In the Arthurian stories, it is Excalibur’s scabbard that has the greater value, being an empowering object that will keep Arthur safe from mortal harm. Arthur at first values Excalibur’s blade more than its scabbard, until Merlin explains to him how much more precious the scabbard itself is. Even though the scabbard of Laman’s sword is so encrusted with precious gems that the gold beneath them is almost hidden, Rand immediately sees the greater empowering value in the Power-wrought blade and gives the scabbard back to Aviendha. In the medieval Arthurian stories, Morgan Le Fay, Arthur’s half-sister, devises a scheme to take Excalibur and its scabbard from Arthur. Arthur recovers them, but Morgan manages to abscond with the empowering scabbard again, leaving Arthur vulnerable and thus creating the means by which Arthur eventually receives his mortal wound at the hands of Mordred (Le Morte D’Arthur, Book IV, Chapters VIII-XIV). Morgan is the Dark Woman or Loathly Lady here, the representative through which the Goddess sometimes destroys in order to clear the way for renewal and rebuilding.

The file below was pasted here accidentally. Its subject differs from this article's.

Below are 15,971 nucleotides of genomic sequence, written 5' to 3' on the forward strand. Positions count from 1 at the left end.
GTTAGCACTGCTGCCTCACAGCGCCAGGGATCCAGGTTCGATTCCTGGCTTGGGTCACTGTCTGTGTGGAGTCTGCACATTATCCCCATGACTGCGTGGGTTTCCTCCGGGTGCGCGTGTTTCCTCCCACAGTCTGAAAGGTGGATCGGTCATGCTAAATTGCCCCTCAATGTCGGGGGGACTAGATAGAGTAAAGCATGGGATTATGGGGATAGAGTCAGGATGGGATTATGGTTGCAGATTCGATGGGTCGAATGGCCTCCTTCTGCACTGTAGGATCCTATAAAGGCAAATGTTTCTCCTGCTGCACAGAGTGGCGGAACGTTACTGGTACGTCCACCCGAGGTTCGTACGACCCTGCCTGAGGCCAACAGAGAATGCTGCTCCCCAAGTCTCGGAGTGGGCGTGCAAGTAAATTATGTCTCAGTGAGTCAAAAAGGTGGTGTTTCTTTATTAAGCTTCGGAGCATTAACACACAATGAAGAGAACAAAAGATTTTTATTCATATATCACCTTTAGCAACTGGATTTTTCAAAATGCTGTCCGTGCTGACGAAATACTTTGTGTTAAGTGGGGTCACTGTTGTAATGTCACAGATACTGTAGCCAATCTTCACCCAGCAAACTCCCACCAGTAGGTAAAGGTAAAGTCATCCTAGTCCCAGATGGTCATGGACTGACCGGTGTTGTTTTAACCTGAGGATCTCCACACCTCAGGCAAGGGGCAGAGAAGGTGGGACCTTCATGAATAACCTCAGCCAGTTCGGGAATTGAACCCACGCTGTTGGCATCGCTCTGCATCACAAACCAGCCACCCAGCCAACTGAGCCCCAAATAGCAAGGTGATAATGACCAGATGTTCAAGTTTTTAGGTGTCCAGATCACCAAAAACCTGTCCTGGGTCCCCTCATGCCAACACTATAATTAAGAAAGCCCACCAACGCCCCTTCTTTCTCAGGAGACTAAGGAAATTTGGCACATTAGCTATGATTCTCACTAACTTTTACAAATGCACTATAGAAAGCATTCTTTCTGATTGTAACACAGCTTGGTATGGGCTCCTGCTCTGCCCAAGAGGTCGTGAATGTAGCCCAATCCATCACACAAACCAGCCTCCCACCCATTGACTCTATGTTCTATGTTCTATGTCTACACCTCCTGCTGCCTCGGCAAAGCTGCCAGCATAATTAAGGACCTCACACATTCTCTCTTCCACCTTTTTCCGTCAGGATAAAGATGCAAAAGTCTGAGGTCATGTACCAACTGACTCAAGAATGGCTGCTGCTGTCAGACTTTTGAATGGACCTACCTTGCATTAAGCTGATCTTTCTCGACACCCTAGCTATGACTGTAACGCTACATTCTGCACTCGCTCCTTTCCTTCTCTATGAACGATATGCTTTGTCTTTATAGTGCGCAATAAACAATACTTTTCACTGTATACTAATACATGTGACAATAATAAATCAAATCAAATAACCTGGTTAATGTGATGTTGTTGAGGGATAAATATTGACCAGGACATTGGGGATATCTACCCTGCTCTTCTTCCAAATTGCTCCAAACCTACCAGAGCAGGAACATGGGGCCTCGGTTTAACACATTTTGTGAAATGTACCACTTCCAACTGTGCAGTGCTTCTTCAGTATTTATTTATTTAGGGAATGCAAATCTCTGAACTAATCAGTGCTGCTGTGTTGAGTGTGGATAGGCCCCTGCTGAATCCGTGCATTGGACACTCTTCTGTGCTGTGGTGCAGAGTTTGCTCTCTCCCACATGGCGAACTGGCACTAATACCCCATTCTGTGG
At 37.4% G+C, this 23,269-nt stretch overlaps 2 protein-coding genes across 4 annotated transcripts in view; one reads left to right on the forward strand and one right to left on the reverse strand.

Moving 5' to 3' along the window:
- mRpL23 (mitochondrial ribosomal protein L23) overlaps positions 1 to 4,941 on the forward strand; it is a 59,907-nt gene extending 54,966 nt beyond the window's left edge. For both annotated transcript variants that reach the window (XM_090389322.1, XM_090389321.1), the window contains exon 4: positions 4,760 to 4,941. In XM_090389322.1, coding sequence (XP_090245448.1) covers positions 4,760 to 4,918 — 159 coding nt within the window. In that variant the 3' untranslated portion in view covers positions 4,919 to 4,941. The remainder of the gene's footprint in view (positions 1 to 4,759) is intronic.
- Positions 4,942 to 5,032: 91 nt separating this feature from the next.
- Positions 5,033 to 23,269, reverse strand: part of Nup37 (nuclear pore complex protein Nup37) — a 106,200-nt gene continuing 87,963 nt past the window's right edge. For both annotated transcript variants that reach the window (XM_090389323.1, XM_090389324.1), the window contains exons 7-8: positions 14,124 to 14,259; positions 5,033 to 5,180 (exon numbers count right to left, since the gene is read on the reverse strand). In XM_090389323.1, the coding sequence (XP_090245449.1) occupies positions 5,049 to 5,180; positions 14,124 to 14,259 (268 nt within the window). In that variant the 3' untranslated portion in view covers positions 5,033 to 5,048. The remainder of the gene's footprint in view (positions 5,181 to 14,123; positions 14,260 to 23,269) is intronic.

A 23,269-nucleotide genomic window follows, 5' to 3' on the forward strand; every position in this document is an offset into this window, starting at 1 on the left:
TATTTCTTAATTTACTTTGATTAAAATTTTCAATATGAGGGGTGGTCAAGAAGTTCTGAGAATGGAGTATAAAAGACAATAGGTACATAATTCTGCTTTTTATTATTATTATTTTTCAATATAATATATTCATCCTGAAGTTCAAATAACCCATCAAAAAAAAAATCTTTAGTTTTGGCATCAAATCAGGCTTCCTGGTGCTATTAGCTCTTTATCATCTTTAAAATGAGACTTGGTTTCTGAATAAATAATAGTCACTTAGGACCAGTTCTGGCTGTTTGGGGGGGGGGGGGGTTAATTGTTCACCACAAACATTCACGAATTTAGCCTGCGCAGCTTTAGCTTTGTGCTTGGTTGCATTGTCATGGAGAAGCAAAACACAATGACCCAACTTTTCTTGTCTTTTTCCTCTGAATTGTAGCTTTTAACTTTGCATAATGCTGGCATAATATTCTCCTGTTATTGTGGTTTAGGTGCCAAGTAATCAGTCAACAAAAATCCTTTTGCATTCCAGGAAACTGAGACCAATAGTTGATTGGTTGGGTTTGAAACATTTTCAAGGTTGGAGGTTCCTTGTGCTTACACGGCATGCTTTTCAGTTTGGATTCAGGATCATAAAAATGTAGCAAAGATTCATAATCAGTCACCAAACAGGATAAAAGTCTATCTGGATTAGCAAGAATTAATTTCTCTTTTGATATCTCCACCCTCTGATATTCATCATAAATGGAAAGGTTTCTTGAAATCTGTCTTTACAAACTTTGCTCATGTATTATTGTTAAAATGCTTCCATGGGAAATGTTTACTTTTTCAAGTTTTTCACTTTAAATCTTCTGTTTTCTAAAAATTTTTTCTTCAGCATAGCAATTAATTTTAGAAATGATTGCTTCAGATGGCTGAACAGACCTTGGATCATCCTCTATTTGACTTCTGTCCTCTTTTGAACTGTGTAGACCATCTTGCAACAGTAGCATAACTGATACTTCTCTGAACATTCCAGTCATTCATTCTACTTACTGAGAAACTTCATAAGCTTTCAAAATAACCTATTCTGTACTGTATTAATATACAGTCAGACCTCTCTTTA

In The Gathering Storm Rand was subjected to a period of great vulnerability as well, as evidenced by Perrin’s Wolf Dream wherein he sees Rand wearing rags and a rough cloak with a bandage covering his eyes (The Shadow Rising, To the Tower of Ghenjei). Also in The Eye of The World, Strangers and Friends, Min has a viewing of Rand involving a beggar’s staff. Rand was not bereft of power, but was bereft of any insight of how to use it wisely, and of his purpose in the Pattern. And as mentioned in an earlier section, there is Herid Fel’s cryptic note regarding belief and order giving strength, and the clearing of rubble to rebuild, with its corollary in Celtic tradition being the Goddess of Sovereignty who is both maker and breaker. Rand and the whole world with him were laid very low indeed before they were given the re-empowerment to rise again.